Presentation on theme: "Week 6 Perfusion. Learning Objectives 1.Describe and list factors that affect oxygenation and tissue perfusion. 2. Explain common physical assessment."— Presentation transcript:
Week 6 Perfusion
Learning Objectives 1.Describe and list factors that affect oxygenation and tissue perfusion. 2. Explain common physical assessment procedures used to evaluate respiratory health of patients across the lifespan. 3. Identify priority respiratory assessment findings. 4.Differentiate normal respiratory assessment from abnormal findings.
Learning Objectives (cont’d.) 5. Describe the integral relationship between perfusion and oxygenation. 6. Explain the role and limitations associated with pulse oximetry assessment. 7. Explain and utilize vital signs and peripheral vascular assessment techniques and findings to assess perfusion.
Perfusion – A continuous supply of oxygenated blood to every cell in the body through the body’s vessels. (Pumped to all parts).
Circulatory system: a closed system
Blood circulation through the heart
Perfusion: affected by pump failure, decreased volume, arterial obstruction Arterial walls: Blood pressure is controlled by the body with vasoconstrictors that increase pressure and with vasodilators that reduce pressure.
Nine pulse sites tell us that heart-pumped blood is reaching peripheral areas of the body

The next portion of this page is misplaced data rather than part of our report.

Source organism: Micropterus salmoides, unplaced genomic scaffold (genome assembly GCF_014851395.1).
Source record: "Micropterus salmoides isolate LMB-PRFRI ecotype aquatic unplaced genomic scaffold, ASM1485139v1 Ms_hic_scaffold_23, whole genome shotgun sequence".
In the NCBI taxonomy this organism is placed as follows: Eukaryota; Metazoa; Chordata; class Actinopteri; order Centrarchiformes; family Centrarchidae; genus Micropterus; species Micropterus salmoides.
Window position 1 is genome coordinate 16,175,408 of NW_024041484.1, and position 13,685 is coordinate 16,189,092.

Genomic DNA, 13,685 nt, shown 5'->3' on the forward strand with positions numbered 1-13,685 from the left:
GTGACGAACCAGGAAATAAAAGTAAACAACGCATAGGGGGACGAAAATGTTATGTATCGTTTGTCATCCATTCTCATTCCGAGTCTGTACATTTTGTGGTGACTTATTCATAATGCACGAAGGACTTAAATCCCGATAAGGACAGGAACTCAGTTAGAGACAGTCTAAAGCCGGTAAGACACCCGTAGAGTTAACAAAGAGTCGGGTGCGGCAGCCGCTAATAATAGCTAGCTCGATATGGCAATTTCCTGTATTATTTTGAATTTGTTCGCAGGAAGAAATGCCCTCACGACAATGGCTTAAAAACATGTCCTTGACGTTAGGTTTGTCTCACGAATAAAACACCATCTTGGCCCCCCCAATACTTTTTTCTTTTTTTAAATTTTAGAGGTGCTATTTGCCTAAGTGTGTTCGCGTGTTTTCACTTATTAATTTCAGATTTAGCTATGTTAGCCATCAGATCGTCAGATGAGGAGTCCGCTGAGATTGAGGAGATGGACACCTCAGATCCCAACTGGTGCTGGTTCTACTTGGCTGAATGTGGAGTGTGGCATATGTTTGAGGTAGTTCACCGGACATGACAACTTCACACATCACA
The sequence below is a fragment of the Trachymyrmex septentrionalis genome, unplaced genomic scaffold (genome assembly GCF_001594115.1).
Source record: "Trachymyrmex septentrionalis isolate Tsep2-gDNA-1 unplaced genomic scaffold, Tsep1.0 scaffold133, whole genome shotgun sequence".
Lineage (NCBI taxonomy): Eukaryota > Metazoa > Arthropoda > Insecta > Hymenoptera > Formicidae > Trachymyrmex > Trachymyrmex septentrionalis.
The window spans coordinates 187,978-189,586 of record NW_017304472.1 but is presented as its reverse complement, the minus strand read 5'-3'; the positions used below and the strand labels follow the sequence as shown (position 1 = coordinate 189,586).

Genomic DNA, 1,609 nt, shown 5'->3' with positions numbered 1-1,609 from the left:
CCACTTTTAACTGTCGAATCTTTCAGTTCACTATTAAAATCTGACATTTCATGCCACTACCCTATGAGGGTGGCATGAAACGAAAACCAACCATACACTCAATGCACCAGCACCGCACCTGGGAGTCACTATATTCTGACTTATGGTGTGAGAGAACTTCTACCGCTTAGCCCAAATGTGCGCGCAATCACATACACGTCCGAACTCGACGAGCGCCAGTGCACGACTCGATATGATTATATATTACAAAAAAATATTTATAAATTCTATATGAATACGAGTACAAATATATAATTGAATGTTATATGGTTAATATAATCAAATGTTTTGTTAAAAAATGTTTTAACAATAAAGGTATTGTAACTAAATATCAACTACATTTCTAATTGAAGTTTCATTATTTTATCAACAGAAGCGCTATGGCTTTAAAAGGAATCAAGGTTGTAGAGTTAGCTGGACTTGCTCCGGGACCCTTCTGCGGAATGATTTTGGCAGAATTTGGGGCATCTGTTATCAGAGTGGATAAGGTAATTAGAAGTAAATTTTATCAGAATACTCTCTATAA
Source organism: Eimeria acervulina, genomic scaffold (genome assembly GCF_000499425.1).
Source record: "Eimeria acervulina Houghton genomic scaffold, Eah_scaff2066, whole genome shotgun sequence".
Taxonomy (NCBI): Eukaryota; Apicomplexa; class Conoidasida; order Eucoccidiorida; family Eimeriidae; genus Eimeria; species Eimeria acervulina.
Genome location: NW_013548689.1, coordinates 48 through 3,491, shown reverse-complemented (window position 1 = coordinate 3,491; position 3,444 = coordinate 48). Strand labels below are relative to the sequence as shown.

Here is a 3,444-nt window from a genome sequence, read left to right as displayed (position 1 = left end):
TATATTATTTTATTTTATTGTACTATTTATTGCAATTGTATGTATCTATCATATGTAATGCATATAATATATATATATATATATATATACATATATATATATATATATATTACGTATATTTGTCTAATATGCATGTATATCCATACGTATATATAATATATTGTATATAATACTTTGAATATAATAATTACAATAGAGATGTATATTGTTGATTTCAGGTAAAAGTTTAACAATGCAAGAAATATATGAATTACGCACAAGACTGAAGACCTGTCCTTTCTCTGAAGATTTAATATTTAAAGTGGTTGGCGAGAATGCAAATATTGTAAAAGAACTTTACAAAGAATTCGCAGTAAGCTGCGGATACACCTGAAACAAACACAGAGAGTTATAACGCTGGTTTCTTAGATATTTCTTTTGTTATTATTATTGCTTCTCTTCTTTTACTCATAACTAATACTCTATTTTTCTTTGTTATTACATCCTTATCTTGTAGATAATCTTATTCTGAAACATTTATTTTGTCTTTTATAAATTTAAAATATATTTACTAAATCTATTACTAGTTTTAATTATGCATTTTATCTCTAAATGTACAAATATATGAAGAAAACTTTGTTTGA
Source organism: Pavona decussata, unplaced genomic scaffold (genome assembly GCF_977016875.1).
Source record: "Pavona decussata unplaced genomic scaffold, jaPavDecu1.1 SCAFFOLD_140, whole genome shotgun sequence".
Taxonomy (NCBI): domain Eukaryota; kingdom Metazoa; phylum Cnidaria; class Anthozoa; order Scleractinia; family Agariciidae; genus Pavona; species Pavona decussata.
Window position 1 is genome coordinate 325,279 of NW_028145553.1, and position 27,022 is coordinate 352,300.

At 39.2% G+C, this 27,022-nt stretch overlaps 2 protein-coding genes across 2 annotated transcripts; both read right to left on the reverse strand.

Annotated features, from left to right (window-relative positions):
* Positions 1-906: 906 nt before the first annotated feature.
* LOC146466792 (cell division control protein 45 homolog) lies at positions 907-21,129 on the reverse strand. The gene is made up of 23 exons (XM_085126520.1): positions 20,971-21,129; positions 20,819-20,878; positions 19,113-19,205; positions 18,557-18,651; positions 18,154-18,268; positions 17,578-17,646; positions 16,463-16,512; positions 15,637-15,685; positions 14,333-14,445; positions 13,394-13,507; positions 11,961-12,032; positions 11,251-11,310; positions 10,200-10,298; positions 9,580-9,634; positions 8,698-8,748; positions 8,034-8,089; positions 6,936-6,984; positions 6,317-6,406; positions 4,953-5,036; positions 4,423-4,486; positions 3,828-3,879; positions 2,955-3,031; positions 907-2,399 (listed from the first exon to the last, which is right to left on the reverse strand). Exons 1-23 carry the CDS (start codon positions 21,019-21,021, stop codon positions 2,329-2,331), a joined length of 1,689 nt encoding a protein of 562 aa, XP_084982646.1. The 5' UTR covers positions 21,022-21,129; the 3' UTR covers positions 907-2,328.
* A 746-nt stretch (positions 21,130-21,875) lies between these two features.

What do you feel/palpate/see to assess tissue perfusion? Peripheral pulses and capillary refill
Do you know your stuff?
Choking is a ventilation issue… (airway)
Swollen tongue is a ventilation (airway) issue
Head Trauma: potential for decreased ventilation and possible obstruction, and or swelling of the airway
Open System: an amputation is perfusion issue
No oxygen to heart muscle– no perfusion, dying muscle, and reduced pump action which…
results in decreased perfusion to the rest of the body
An irregular heart rate results in decreased tissue perfusion
Respiratory infections, such as pneumonia, may decrease diffusion
Q. Our body’s compensatory mechanisms, which react in the presence of infection, include which of the following in a patient with a bilateral lung infection? a. Decreased blood pressure b. Increased blood pressure c. Increased respiratory and heart rate d. Decreased respiratory and heart rate
c. Increased respiratory and heart rate
Late finding in hypoxemia: cyanosis
Q. An early sign of hypoxemia is: a. Depression b. Euphoria c. Fist pumping d. Restlessness
Q. What is the first thing you do when someone has difficulty breathing? a. Have them raise their feet b. Sit them up in a high upright position c. Give them water to drink d. Take their blood pressure
b. Sit them up in a high upright position
Locating the Apical Pulse: Left midclavicular line between the fourth and fifth intercostal space
Locating the Radial Pulse
Become familiar with Table on page 1422, Classification of Blood Pressure for Adults, in Nursing: A Concept-Based Approach to Learning (Volume One)
Decreased tissue perfusion is determined by delayed capillary refill of fingers and toes…
Correct order for assessing posterior breath sounds…
Have the patient take slow deep breaths through their mouth when auscultating the lungs
Exam #2 next week: Will include information covered in sessions (weeks) 1, 2, 3, 4, 5, and 6